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It’s no secret that the Ashop blog has a vested interest in metric measurement. It’s a huge part of our online store creation platform. However, there’s a reason we built it that way. Learning what your business is currently capable of and where it’s losing ground is something that’s never before been available in such specificity. With the advent of metric measurement, it’s now possible to closely scrutinize customer habits and behavior to such a degree that a business owner can draw valuable insights and enact powerfully targeted marketing campaigns based thereupon.   However, it can get quite complex in very short order. You can track literally hundreds of different metrics, not all of which are created equal. This can end up crowding your dashboard and leaving you more confused than illuminated. Because metric measurement can be diversified to such a large degree, today’s post will focus only on the most important metric forms and functions which every ecommerce impresario should be assiduously observing. Measuring Metrics is Important This might be a no brainer for you if you’re already reading this post, but it’s worth briefly mentioning why exactly we choose to track the different data sets that make up our metrics. One thing that stands out pretty quickly, without metrics all you have to go on strategy-wise is your feelings. While this can be a very cathartic situation when it works out, it is more often very frustrating because it lacks grounding in real-world mathematical fact. The stark truth when it comes to marketing is data beats a gut feeling 100 times out of 99. The difference between the two? Numbers don’t lie. They can mislead, but you can never draw the conclusion that 500 visitors to your site per day is greater than 501. Without the basic traffic measurement, you’re just guessing how many people came for a visit. This is a simplistic example, but it illustrates the overarching point: metric measurements are necessary because we have to base strategy around fact. Measuring metrics gives us more to work with than just cost and profit. How to Best Use Metrics As a rule, it’s smart to track everything, that way if you want to narrow down your results or filter them into specific and unique metrics you can. While it’s smart to have it all on record, you don’t necessarily need to review each metric with the same frequency or at the same level of detail. Doing so would almost certainly be a waste of time and effort. Not all metrics are created equal, so you should learn to segment the ones that are most useful to you and your business. Tracking conversions for example is very useful, especially when combined with another filter like unique visitors. If you filter conversions with unique visitors, you can then compare that number to the total amount of each metric and find out how well you’re selling to your unique visitors as compared to return visitors. If the number is abysmally low in comparison to the overall conversion rate amongst all of your visitors, then you know that the site isn’t as appealing to first time visitors and needs to be adjusted for a more universally appreciable experience. And don’t worry if some of these terms seem like jargon right now. We’ll be covering them in more depth below. Which Metrics should I track? Let’s start simple. It’s a good idea to know how much traffic you’re getting, but in isolation it doesn’t really give you many valuable insights. However, if you know how much traffic you’re getting, and where it’s coming from, these nameless numbers start to look a little more like customers. Traffic Sources are important metrics that allow you to view where your visitors are coming from. There are three types of traffic sources: Search traffic-measures how many of your visitors are finding your site through a search engine. This number can be improved through proper SEO (Search Engine Optimization) techniques, or through PPC (Pay Per Click) advertising. Referral traffic-measures the rate at which you’re receiving traffic that’s clicked through your content shared on social media, or from other outside sources. It’s often very difficult to increase this type of traffic, but it can be done through virality or the effectiveness of content. Direct traffic- measures the number of people who’ve typed your web address directly to their URL. More often than not, these are repeat customers, and they need to be converted to sales. Armed with the knowledge of where your traffic is coming from you can better focus your advertising, and learn which of your sales funnels is the most profitable.   Another good metric to track is Visitor Conversion. This is the number of your visitors that are actually purchasing something from your online store. This metric is most useful when it’s segmented by new and returning visitors. This is because new and returning visitors have very different expectations of your site, as well as wildly varying behavioral habits. You can use the visitor conversion rate to measure your landing page’s effectiveness. Is it visually appealing enough to keep a customer interested? Does it work well enough on a functional level, so as not to frustrate a visitor? If you’re lacking in either department a low new visitor conversion rate will let you know. Returning visitors already like your site, but if they’re not converting you’re still missing something. You’re either not being valuable enough to convince them that they should buy your product, or perhaps your checkout system isn’t in an area of high visibility, and it’s easy for them to forget that you’re selling something. The value you provide is key to converting return visitors. This goes back to your content strategy. Are you an informative resource for your customers? Does your site provide them with useful free content that serves as a hook to your conversions? You need to do your best to make your web page a helpful hand to your niche market.   The next metric measurement you’ll want to stay on top of is the Bounce Rate. It’s the amount of visitors who land on your page, only to navigate away in fairly short order. It’s frustrating to have a visitor’s attention for only a second and then have them immediately bounce away from your influence. What does this say about your site? Are you doing something terribly wrong? It could be. You’re obviously grabbing traffic that doesn’t want what you’re selling, or that doesn’t think your site is professional/reputable/attractive enough to warrant a closer look. So this could be a design and functionality problem, but if you’re still getting a healthy number of conversions from new visitors, it could be that you’re improperly targeting keywords or some other aspect of your marketing plan. A high bounce rate could mean that your visitors got to your site while looking for something completely different. Pay attention to which pages have high bounce rates, and examine the traffic sources among visitors who bounced. If they’re predominantly from search engines, you’ve probably improperly targeted a keyword. If they’re from direct or referral sources, you might just have an ugly or dysfunctional site. Another similar metric measurement for you to observe would be your Exit Pages. These are the pages on your site where visitors are abandoning ship. For whatever reason you’re losing your grip on their attention in these specific areas, you need to figure out why and rectify the situation. Otherwise, you’ll continue to see all that potential revenue slip through your fingers. Unique Visitors are the number of distinct individuals that visit your site. This does not include repeated visits from the same individual. Basically it means your new customers, well new visitors. They aren’t customers until they convert, but we can be hopeful, can’t we? This is an invigorating statistic when you see an upward trend in its growth. It means that whatever you’re doing is working. However, if you aren’t attracting many new visitors, or if your growth is completely stagnant, then it’s time to revisit your content strategy and come up with some new ideas. Search engine traffic usually accounts to a great deal of your site’s total visitors, and search engines index certain pages that are found to be useful or relevant to different search queries. The Indexed Pages metric lets you know which of your pages have been indexed by search engines. This information is very useful to you because you can find out where you need to work at increasing conversions. These indexed pages are drawing a lot of unique visitors into your site, so why not add in some CTA’S in order to drum up some sales? You might also be interested in the total number of individuals you’re able to influence with all of your resources; meaning everyone in your customer database, with all of its contained sources: social media, email address, etc. In other words, the total number of people you can contact in one way or another. This metric is called your Reach. It’s good to know your reach because you know the absolute limit of what your company is capable of doing. You won’t convert anyone that’s outside of your reach, so if your goals outstrip your current reach, you know it’s time to broaden your efforts. With these basic metric measurements you’ll be well armed to make valid judgments about your business and marketing model. This is by no means a comprehensive list, but it is a good start on your way to gaining a complete understanding of how your sales funnel functions, and where improvements need to be made. Join us next time for a few examples of some common mistakes people make with measuring metrics.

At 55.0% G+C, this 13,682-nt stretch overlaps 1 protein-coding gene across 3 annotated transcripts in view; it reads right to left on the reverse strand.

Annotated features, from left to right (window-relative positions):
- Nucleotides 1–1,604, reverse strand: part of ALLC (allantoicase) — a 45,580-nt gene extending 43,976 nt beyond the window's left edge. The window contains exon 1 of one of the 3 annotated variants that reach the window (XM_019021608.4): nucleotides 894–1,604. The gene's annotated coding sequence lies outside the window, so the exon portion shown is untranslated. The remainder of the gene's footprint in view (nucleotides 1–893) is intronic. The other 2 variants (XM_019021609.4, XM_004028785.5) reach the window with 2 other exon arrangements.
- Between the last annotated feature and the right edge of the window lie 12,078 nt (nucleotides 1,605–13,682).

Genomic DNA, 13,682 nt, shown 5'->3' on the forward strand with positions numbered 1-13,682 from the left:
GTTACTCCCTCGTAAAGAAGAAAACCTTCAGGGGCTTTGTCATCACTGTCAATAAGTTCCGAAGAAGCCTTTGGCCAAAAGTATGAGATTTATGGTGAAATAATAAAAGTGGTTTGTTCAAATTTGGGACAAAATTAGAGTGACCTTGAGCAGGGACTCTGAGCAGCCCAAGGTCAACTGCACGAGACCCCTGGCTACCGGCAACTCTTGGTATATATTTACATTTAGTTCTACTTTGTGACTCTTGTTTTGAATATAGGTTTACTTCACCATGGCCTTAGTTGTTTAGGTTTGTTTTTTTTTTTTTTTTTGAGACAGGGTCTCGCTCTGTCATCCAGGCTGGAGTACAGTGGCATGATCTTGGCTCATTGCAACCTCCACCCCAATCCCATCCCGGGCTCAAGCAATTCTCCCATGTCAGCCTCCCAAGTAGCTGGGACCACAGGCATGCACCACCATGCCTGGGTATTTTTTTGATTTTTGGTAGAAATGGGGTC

Canvasing Successful Content Strategies 2: